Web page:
I’m going to start this post with a bold statement. Implementing Exchange Hybrid in an enterprise environment that has an existing on-premises identity management (IdM) capability that provisions on-premises mailboxes is not easy. Especially when that on-premises IdM solution is Forefront Identity Manager (FIM) or Identity Lifecycle Manager (ILM, or even MIIS).
I’m particularly fond of FIM. Not just because I pretty much earn my living knowing how it works where many do not. I like it’s simplicity. It’s binary outlook and view of the wider enterprise. In short, the state-based nature of synchronisation. It’s awesome. And it’s also a massive pain in the ass!
When I say simplicity and binary above I don’t mean the product is simple – it is not in anyway simple. I’m lovingly referring to the state-based logic that, in layman’s terms, goes like this:
According to the holograms for the <insert managed identity system name here> connector the value for attribute <some relevant name goes here> is NULL (i.e. it is not set or it has been deleted) therefore this new value imported is WRONG and will be deleted.
See what I mean? Simple. Is the value correct? No. Then make it correct. Binary.
Now, as I’m sure I’ve said before the state-based nature is powerful and provides great flexibility, particularly from a the perspective of retrying failed operations. It is also problematic when you require a degree of multi-mastery. I don’t want to get into the debate of precedence and how equality of precedence is evil here. I just want to pound some keys and vent some basic frustration at how much fun you might have ahead of you if you have FIM provisioning mailboxes on-premises using the out-of-box Active Directory Domain Services Management Agent (ADMA) and you start moving mailboxes to Exchange Online.
The migration to Exchange Online, simplistically, goes as follows:
- Stage – Replicate 95% of mailbox data into a new mailbox database in the cloud.
- Migrate – Replicate the remaining 5% of data and mark the cloud mailbox database online and the on-premises database offline, or migrated.
- Finalise – Modify Exchange-owned attribute values to reflect the fact that this mailbox is now hosted in Exchange Online, i.e. mark the mailbox as a remote mailbox.
The last part is the interesting part to IdM folk. The transition from mailbox into remote mailbox. From the perspective of the provisioning engine (FIM SYNC) a mailbox is a user (or inetOrgPerson) object with a mailNickname, homeMDB and msExchHomeServerName value. When an object is in this state FIM exports those values to AD using LDAP, just like any other attribute value, and then invokes the Update-Recipient cmdlet which itself does one of two things:
- Looks at the object type and attribute values and, if the object type is user and there are mailNickname, homeMDB and msExchHomeServerName values and the object is not a mailbox then mailbox-enable it, i.e. act as a simplistic wrapper around Enable-Mailbox. (This is but one example, it also “acts as a wrapper” around Enable-MailUser, Enable-MailContact and Enable-DistributionGroup, for example.)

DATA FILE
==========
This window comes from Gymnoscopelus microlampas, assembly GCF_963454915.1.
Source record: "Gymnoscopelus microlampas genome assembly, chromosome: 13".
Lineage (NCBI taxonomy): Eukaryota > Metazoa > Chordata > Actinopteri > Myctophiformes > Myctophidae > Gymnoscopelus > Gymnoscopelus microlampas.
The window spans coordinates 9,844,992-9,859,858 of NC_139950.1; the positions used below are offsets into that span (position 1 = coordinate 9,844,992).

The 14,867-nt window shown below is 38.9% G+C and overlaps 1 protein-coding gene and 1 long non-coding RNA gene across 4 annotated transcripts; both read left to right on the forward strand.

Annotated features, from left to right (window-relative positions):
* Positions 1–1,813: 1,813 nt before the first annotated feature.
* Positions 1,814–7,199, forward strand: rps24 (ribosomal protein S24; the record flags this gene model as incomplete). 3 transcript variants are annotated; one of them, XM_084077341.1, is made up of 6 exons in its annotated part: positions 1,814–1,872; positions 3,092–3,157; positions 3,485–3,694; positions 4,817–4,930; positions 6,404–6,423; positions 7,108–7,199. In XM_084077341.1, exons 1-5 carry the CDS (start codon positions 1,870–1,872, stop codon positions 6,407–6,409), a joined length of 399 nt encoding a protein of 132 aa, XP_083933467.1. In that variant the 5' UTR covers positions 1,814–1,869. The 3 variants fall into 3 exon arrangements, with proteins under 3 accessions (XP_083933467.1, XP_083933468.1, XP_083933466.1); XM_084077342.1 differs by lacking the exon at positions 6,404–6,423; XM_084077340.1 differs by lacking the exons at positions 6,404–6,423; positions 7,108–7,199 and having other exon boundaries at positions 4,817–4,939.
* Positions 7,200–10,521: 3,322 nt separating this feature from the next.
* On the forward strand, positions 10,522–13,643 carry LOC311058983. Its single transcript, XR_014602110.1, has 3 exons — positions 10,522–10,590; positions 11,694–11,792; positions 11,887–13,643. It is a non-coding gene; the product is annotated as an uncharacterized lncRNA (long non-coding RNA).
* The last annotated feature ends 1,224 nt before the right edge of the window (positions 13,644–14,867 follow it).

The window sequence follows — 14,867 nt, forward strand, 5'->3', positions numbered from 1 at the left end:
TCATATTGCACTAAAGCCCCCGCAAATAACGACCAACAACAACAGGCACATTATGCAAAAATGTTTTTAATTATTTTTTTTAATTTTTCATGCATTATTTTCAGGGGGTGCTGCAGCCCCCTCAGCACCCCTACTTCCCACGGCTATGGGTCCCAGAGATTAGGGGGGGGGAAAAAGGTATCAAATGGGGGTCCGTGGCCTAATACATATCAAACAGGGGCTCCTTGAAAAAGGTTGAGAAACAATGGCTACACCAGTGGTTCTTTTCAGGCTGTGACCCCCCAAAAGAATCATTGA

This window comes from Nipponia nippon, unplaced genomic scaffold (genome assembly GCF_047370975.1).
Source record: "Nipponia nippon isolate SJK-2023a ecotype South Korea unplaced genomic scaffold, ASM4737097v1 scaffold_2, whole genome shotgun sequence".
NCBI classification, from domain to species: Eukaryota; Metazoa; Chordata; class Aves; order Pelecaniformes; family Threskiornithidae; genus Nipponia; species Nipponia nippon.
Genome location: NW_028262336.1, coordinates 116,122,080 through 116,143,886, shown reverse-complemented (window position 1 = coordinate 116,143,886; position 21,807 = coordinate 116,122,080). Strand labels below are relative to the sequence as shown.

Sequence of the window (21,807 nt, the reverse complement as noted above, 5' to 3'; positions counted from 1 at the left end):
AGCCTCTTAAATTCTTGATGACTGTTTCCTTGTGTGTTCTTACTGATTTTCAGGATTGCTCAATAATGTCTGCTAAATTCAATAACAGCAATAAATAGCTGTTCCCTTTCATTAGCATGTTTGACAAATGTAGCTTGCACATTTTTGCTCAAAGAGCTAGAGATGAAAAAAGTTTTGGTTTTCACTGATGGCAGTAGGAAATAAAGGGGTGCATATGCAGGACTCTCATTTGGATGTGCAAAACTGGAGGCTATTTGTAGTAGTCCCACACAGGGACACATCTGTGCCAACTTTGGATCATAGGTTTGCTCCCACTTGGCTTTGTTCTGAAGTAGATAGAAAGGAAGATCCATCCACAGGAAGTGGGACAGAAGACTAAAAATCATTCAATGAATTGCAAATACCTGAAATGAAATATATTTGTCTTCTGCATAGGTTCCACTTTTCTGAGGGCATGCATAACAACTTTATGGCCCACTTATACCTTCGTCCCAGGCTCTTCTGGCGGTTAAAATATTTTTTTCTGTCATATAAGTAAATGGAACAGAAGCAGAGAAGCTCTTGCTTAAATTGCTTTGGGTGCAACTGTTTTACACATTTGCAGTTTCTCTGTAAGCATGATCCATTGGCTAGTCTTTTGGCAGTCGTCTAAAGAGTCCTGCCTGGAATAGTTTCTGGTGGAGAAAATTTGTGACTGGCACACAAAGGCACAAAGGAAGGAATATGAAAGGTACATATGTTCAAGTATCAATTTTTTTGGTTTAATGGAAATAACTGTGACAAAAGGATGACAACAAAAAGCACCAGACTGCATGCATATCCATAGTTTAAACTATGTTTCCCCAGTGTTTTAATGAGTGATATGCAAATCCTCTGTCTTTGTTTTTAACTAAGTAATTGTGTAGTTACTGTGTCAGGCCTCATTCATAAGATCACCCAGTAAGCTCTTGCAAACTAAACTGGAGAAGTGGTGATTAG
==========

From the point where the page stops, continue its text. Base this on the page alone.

- Invokes Email Address Policy (EAP). If the object (we’re talking mailboxes and will continue to do so) is in a valid state, i.e. it is a mailbox, then apply EAP and the corresponding attribute validation and updates that go with that process, i.e. maintain consistency.
I am simplifying this using known terms, not actually explaining how this works, but the principal is reasonably accurate. Every single export to an AD object made by the ADMA, including password set from SSPR or PCNS, results in Update-Recipient being invoked when Exchange provisioning is enabled. There’s no clever logic. Open an LDAP connection with AD, open a Remote PowerShell (RPS) connection with an Exchange Client Access Server (CAS), export change(s) to AD and invoke Update-Recipient. This means one of three things happens:
- A mail-object is provisioned or finalised.
- A mail-object is made consistent and EAP applied.
- Nothing happens because the object isn’t mail-enabled.
Why am I telling you all this? Because a remote mailbox looks an awful lot like a mail-user. In fact, from the perspective of FIM, which doesn’t care about values such as msExchRecipientDisplayType, msExchRecipientTypeDetails and msExchRemoteRecipientType a remote mailbox is basically a Mail-User.
As stated, a mailbox looks like this:
- Object type: user (or inetOrgPerson)
- Mandatory Exchange attributes: mailNickname, homeMDB and msExchHomeServerName (and not mandatory but generally toggled mDBUseDefaults)
A mail-user looks like this:
- Object type: user (or inetOrgPerson)
- Mandatory Exchange attributes: mailNickname, targetAddress
So, when you migrate a mailbox from on-premises Exchange 2010 or 2013 it loses its homeMDB and msExchHomeServerName values and gains a targetAddress value. Without factoring other Exchange-specific values this means, from the perspective of the FIM Synchronization tower that the object is a mail-user not a mailbox.
So what does FIM do? It deletes that targetAddress and adds the homeMDB and msExchHomeServerName values back to the connector, exports that delta to AD via LDAP modification, and invokes Update-Recipient. What does Update-Recipient do? It checks to see if the value is a mailbox, which it is not, and makes it one.
Oh right, what does that mean?
You now have a new mailbox on-premises that receives email instead of routing it up to Exchange Online. And every time you fix it, FIM comes along and un-fixes it.
State-based identity synchronisation. Powerful, simple, effective.
I’m glad I got that off my chest. I’m not saying the problem is insurmountable. It isn’t. But if the Office 365 programme or Exchange team are not very closely aligned with the IdM team (which they never are) then the Office 365 Exchange pilot is about to get delayed…